Grito de Yara. Carlos Manuel de Céspedes y del Castillo’s call to rebellion, which initiated the Ten Years’ War, was issued from this town near his plantation of La Demajagua, on October 10, 1868, against Spain, in the name of the newly organized Junta Revolucionaria de Cuba.
“Che” Guevara (Ernesto Guevara de la Serna y Lynch, 1928-1967). Argentine revolutionary, Cuba’s former minister of industries, guerrilla theoretician, and Fidel Castro’s trusted adviser. Born on June 14 in Rosario, Argentina, of Spanish and Irish descent, he suffered from asthma, spending his childhood in a mountain town near Rosario.
Tomas Estrada Palma Requests U.S. Intervention
Gerardo Machado y Morales (1871-1939). President of Cuba, 1925-1933. Bon in Santa Clara, September 28, he spent his childhood at the family cattle estate, attended private schools and in his early 20s engaged in growing and selling tobacco.
Origins of the University of Havana.
Platt Amendment. An amendment to the Army Appropriation Bill of 1901 to qualify the Teller Amendment passed by the U.S. Senate.
On September 18, 1896, General Antonio Maceo secured the military supplies that came from the U.S. shores and landed on María la Gorda inlet at Cabo Corrientes 10 days before.
Ramon Grau San Martín (1887-1969), President of Cuba, 1933-1934, 1944-1948. Born in Pinar del Rio, September 13, he dreamed of becoming a physician, although his father, a prosperous tobacco grower, wanted him to continue his business.
Narciso López (1798-1851), Venezuelan filibuster, considered by some a precursor of Cuba’s independence struggle, but for others and adventurer seeking Cuba’s admission to the United States as a slave state.
Wilfredo Lam (1902-1982), Cuban painter born in Sagua la Grande of Chinese and Black parents.
On September 9, 1933, the “Pentarquía” was dismissed by the unexpected student-sergeants alliance, that was forged on September 4, at Columbia Military Base, following the fall of dictator Gerardo Machado.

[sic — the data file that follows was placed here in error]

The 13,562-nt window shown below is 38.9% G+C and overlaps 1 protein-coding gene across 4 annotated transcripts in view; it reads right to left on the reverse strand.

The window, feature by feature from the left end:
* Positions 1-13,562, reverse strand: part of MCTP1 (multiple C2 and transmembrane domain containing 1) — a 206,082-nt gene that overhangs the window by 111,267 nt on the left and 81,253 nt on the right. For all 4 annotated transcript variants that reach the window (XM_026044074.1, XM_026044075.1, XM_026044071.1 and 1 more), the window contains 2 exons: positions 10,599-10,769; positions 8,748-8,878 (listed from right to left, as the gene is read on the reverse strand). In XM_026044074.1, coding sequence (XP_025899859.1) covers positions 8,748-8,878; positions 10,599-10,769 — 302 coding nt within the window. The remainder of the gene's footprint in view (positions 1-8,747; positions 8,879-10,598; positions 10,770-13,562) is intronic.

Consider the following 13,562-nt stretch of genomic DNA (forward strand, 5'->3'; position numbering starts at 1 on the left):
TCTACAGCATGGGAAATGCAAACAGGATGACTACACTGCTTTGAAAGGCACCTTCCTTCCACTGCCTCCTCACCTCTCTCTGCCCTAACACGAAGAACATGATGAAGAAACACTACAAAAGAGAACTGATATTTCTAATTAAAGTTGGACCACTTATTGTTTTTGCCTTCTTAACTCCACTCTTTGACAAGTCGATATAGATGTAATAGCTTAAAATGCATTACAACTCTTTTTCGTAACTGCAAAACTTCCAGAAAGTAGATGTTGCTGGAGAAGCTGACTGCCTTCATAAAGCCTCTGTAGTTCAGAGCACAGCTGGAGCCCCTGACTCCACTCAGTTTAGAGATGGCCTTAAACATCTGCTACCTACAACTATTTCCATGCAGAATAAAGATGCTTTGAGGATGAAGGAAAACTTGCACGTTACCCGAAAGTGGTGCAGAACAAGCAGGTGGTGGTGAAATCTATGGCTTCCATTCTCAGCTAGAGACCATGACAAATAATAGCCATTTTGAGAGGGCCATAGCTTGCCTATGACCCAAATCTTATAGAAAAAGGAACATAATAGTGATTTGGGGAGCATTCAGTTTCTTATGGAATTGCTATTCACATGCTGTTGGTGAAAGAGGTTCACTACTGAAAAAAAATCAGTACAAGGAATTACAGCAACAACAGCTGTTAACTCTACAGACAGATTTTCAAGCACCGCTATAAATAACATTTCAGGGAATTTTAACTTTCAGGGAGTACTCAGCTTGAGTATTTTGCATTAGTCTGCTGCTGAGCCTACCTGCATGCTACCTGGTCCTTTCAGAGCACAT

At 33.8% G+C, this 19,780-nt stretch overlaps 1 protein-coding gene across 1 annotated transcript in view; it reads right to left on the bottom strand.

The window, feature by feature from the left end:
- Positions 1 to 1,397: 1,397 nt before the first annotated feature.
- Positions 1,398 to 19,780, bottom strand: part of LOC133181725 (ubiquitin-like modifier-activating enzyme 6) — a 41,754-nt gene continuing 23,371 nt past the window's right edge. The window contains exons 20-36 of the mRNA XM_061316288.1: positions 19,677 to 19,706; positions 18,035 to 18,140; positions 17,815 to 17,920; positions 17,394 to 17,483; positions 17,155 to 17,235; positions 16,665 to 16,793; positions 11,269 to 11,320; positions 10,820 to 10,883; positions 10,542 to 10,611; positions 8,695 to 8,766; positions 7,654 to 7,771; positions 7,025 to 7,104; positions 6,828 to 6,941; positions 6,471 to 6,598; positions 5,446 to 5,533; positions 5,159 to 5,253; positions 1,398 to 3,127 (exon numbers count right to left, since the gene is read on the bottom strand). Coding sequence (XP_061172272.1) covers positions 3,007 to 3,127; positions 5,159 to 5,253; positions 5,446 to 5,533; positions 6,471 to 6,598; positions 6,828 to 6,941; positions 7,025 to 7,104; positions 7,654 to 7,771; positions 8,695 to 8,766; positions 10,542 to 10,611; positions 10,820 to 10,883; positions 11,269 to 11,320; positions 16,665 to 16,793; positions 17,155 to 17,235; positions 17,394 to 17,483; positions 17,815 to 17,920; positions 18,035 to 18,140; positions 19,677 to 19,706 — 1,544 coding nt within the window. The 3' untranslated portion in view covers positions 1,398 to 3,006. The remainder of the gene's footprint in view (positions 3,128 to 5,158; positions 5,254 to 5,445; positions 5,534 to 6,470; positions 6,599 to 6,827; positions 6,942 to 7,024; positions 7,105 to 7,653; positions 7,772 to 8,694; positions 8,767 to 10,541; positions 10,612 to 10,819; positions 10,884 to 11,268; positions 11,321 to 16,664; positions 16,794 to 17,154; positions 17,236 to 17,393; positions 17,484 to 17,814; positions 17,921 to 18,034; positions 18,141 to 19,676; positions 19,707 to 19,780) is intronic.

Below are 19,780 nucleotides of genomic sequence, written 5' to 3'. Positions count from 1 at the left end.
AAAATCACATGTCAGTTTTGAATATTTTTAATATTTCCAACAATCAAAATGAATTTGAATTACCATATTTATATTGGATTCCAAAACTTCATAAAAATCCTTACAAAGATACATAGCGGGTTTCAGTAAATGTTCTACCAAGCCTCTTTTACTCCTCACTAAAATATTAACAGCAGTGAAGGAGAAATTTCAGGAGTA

In September 1933 unrest in Cuba’s political picture again came to a head. U
On August 28, 1897, a large force of over 1,200 officers and soldiers under the command of General Calixto García, laid siege to the heavily fortified city of LasTunas in Oriente province. General García gathered veteran forces from most of the military regiments in Oriente, as far as Baracoa, Guantanamo and Santiago de Cuba.
Fidel Castro: The Early Years
According to the Baptism Certificate from Santiago de Cuba’s Cathedral, dated January 19, 1935, Fidel Castro was born on August 13, 1926 in Birán, Oriente.
Machado’s Downfall. On August 12, 1933, with the Cuban army’s support, the U.S. Ambassador Benjamin Sumner Welles, presented Gerardo Machado a plan for his resignation as President of Cuba.
The Death of Cánovas del Castillo
Ernesto Lecuona (8/6/1895-11/29/1963). Pianist and composer. A child prodigy who is known to have played at age five, he had a superb technique as a pianist, giving piano recitals and popularizing Cuban and Afro-Cuban melodies in North and South America, France and Spain.
Eduardo René Chibás y Ribas Agramonte – Founder of the Partido del Pueblo (Ortodoxo). Son of a wealthy Santiago engineer, “Eddy” became a prominent student leader, and one of the originators of the Directorio Estudiantil Universitario (1930s).
The death of Frank País. On July 30, 1957, the National Coordinator of the “26 of July Movement,” Frank País was killed by agents of Colonel José María Salas Cañizares, a sociopath that terrorized the youths of Santiago de Cuba.
The Moncada Attack. For Fidel Castro, the essence and purpose of his clandestine “movement” was power, therefore the mandatory rules to achieve total control were violence, terror and death. These were the dominant forces driving Castro’s criminal obsession with supreme authority of the government.